Sportsmanship


#1

Gentlemen:

This year I got a new coaching position at Council Bluffs Abraham Lincoln HS, in Council Bluffs, Iowa. After coaching in Nebraska for 6 years, I was unaware Iowa coaches have to earn a Coaching Certificate in order to work in the state. So this winter, I am taking coaching classes at Iowa Western Community College. I thought I was done going to school after my Master’s, but my education continues. One assignment, I have posted below deals with sportsmanship. I would love to get some feedback on what actual HS students feel about today’s enviroment. Take a minute and give it a read. I know it doesn’t deal directly with pitching, but I love to hear your thoughts.

Is Sportsmanship Dead?

Like our society, sportsmanship has really changed over the last 20 years. Today, high school athletes have many different factors that affect the way they look at treating opponents, officials, and team members. These new variables have led athletes down a dangerous path toward negativity and unconstructiveness. Not only does this develop a sense of pessimism toward athletics, but overall bad feelings about today’s younger athletes.

Advanced technology was helped shaped the way athletes treat each other. The Internet has played a large role in how students communicate. Now, chat rooms and websites offer high school students a chance to interact with one another. When used appropriately, these can be very productive in helping students develop relationships. Often, this is not a popular approach in using updated technology. Instead, many high school athletes tend to visit websites that allow negative information to be posted by members of the site. Usually, these sites do not require members to use their real names. So, athletes have a free rein to banter back and forth with absolutely no accountability for their words. Frequently, this practice has resulted in verbal or physical altercations on and off the playing field.

Parenting attitudes and actions have helped instigate increased bad behavior of high school athletes. Being a poor role model is one way parents have assisted in the influx of negative sportsmanship. For example, during a 2004 high school basketball game in Pennsylvania where a parent body slammed a referee for ejecting his wife from the game for using obscenities. These kinds of incidents have helped high school athletes view violence as an acceptable reaction to unfavorable outcomes. Behavior like this has been highly publicized in the media, causing many organizations to become advocates for better parent behavior. In fact, the International Institute of Sports for the last 16 years has promoted a National Sportsmanship Day. Many famous athletes have jumped on board like Lance Armstrong, Chris Spielman, and Jennie Finch.

Practicing a team concept is another element of sportsmanship that has deteriorated in high school athletics. Today’s players seem to have a very selfish outlook on athletic involvement. This type of attitude has trickled down from professional players through the college ranks. Now, today’s best players often find themselves on the worst teams because their attitude is not conducive with creating a winning environment. This trend provides evidence that often players put their individual wants against vital team needs. In previous athletic environments this type of attitude was not accepted in sports.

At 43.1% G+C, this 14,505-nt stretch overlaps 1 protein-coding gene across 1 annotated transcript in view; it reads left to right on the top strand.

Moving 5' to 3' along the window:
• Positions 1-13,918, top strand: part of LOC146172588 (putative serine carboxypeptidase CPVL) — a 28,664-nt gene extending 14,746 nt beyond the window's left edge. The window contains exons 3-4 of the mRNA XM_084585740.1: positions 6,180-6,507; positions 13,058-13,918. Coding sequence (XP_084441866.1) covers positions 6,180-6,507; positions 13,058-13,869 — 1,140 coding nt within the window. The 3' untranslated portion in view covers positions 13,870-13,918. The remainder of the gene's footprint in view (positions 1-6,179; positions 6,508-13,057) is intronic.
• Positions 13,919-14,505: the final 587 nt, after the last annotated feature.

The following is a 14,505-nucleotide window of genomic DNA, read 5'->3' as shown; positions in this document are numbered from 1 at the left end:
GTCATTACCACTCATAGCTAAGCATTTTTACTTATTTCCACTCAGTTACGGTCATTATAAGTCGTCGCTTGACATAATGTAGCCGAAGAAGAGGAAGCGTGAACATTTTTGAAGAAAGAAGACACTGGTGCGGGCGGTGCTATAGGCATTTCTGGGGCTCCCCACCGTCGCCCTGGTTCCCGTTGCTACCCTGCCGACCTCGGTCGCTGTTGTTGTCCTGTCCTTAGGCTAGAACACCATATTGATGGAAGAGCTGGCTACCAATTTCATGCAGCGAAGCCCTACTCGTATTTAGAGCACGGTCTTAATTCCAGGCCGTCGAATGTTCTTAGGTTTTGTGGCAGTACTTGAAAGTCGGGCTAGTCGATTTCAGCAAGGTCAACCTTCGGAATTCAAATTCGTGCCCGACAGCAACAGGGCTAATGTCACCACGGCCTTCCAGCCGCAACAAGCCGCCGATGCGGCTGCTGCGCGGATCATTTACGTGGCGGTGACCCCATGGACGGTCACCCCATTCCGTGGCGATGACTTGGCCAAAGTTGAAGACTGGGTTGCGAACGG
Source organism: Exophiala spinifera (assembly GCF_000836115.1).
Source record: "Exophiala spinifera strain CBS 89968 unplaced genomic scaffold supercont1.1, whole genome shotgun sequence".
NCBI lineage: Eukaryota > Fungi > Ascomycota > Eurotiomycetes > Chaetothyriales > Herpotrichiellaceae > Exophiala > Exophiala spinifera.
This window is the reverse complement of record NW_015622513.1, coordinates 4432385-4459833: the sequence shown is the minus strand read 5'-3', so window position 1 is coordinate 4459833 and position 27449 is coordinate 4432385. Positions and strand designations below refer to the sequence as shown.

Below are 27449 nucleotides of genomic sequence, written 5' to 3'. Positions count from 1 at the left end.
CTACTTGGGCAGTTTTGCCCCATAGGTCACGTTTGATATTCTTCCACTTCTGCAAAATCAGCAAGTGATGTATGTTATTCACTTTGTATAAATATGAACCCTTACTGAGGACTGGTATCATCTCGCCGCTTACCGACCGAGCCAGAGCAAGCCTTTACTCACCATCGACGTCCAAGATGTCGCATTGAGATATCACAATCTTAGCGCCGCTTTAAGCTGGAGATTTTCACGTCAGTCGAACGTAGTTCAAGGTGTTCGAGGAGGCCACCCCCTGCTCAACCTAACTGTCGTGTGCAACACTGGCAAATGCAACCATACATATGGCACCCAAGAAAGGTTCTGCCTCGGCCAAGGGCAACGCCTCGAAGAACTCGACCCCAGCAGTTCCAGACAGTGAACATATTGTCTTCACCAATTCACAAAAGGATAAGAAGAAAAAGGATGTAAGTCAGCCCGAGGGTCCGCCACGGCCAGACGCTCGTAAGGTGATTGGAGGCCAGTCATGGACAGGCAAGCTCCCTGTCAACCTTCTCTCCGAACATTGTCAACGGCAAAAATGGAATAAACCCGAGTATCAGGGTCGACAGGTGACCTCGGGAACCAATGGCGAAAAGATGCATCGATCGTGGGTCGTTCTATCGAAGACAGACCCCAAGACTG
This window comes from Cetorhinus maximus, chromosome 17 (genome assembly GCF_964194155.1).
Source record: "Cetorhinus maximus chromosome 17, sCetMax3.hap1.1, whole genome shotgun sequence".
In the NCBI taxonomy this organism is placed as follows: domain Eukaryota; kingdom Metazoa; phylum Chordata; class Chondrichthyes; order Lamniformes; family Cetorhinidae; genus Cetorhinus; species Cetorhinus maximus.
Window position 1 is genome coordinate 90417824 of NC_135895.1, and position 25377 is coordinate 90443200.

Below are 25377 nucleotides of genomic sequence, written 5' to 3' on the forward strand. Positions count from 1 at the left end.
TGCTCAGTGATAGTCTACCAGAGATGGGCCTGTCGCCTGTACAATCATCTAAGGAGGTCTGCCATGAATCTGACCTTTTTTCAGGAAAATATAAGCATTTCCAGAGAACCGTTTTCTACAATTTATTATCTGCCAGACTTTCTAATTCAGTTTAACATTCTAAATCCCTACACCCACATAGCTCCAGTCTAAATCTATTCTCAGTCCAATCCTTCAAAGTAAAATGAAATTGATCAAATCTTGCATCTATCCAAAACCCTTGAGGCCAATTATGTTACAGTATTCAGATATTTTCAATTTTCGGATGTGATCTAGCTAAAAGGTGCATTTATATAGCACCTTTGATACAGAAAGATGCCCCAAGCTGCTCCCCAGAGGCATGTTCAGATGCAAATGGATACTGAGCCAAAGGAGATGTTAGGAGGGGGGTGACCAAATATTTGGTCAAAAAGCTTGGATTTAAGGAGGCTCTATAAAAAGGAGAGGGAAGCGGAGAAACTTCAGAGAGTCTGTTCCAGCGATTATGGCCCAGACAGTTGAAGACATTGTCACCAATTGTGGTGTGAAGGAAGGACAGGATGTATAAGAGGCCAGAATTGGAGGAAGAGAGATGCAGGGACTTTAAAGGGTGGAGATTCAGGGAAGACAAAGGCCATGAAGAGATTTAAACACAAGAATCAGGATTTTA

In conclusion, today’s athletes must fight off many distractions to practice proper sportsmanship. Athletes may even face peer pressure from teammates not to be a good sport during and after competition. To help remediate this increasing problem, coaches must provide proper instruction on the importance of good sportsmanship. Also, they must send a clear message that bad sportsmanship will not be tolerated within their athletic problem. By using this deterrent, coaches can hedge off embarrassing behavior of athletes in practice and game situations.


#2

Coach, these comments are coming from my son (age 16) and myself in sort of a joint effort.

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My son uses MySpace and ICQ as a means of communication. This has made it easy to talk with players from other schools nearby. Sometimes the talk generates negative attitudes. I think it gives the opposition more ammunition during the game because alot of personal information is available through these sites. As a result, more personal insults can be heard at games.

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My son would much prefer that parents “keep their mouth shut” unless they have something positive to say. From my perspective, I’m not sure things are any worse than they used to be. I remember only three things about my Little League experience circa 1969-1971. 1. Hitting my first homerun which shattered the front windshield of a car parked behind the right field fence. 2. Catching
a future major leauge player and world series manager. 3. A parent running onto the field and punching the umpire in the eye and knocking him out.

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We think this is absolutely the most valid point you make. It comes from high school players watching professional role models. NBA basketball can barely be called a team sport. ESPN is watched by all high school students. The contracts and salaries of MLB players are talked about routinely by high school players. And statistics are worshipped in the media making individual performance more important than the team.

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We have a football coach at our high school who held players accountable for their actions on and off the field. He kept some very good athletes off the team for that reason. As a result, he lost more games. This year the parents lobbied to have him replaced.


#3

CoachKreber,

This makes a very valid point, and a point I feel isn’t touched on enough today. As a player, it’s tough not to trash talk the other team up, especially when you know people on the other team. Although technology has advanced the way we communicate with each other, I’ve never seen things from MySpace or AIM used as fuel for the fire.